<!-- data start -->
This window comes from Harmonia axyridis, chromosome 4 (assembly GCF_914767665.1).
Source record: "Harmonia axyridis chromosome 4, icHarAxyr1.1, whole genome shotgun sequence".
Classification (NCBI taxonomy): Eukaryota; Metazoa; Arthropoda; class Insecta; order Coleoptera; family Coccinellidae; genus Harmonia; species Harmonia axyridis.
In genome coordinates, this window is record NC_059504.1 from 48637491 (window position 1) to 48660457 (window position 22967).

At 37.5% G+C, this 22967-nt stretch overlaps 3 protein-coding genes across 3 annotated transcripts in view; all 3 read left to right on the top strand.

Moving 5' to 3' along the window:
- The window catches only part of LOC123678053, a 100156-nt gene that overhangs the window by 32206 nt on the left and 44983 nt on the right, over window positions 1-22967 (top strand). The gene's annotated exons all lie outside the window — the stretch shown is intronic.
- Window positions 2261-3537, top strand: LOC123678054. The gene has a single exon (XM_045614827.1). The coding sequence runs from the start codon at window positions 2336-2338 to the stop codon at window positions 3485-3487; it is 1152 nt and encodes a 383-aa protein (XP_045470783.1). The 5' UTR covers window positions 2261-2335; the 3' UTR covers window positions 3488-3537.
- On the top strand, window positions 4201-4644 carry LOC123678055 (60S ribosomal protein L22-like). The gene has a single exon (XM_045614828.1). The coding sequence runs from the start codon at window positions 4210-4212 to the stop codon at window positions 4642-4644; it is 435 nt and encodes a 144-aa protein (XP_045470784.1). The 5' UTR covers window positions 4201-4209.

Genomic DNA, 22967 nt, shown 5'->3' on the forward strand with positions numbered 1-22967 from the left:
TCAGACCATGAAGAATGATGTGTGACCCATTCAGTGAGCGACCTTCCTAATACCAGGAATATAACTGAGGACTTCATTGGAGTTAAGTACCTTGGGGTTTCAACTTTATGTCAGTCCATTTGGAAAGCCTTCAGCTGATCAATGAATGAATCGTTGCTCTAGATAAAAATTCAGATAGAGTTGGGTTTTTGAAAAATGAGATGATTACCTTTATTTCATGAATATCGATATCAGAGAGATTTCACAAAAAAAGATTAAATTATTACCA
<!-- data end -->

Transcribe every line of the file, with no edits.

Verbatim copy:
This window comes from Harmonia axyridis, chromosome 4 (assembly GCF_914767665.1).
Source record: "Harmonia axyridis chromosome 4, icHarAxyr1.1, whole genome shotgun sequence".
Classification (NCBI taxonomy): Eukaryota; Metazoa; Arthropoda; class Insecta; order Coleoptera; family Coccinellidae; genus Harmonia; species Harmonia axyridis.
In genome coordinates, this window is record NC_059504.1 from 48637491 (window position 1) to 48660457 (window position 22967).

At 37.5% G+C, this 22967-nt stretch overlaps 3 protein-coding genes across 3 annotated transcripts in view; all 3 read left to right on the top strand.

Moving 5' to 3' along the window:
- The window catches only part of LOC123678053, a 100156-nt gene that overhangs the window by 32206 nt on the left and 44983 nt on the right, over window positions 1-22967 (top strand). The gene's annotated exons all lie outside the window — the stretch shown is intronic.
- Window positions 2261-3537, top strand: LOC123678054. The gene has a single exon (XM_045614827.1). The coding sequence runs from the start codon at window positions 2336-2338 to the stop codon at window positions 3485-3487; it is 1152 nt and encodes a 383-aa protein (XP_045470783.1). The 5' UTR covers window positions 2261-2335; the 3' UTR covers window positions 3488-3537.
- On the top strand, window positions 4201-4644 carry LOC123678055 (60S ribosomal protein L22-like). The gene has a single exon (XM_045614828.1). The coding sequence runs from the start codon at window positions 4210-4212 to the stop codon at window positions 4642-4644; it is 435 nt and encodes a 144-aa protein (XP_045470784.1). The 5' UTR covers window positions 4201-4209.

Genomic DNA, 22967 nt, shown 5'->3' on the forward strand with positions numbered 1-22967 from the left:
TCAGACCATGAAGAATGATGTGTGACCCATTCAGTGAGCGACCTTCCTAATACCAGGAATATAACTGAGGACTTCATTGGAGTTAAGTACCTTGGGGTTTCAACTTTATGTCAGTCCATTTGGAAAGCCTTCAGCTGATCAATGAATGAATCGTTGCTCTAGATAAAAATTCAGATAGAGTTGGGTTTTTGAAAAATGAGATGATTACCTTTATTTCATGAATATCGATATCAGAGAGATTTCACAAAAAAAGATTAAATTATTACCA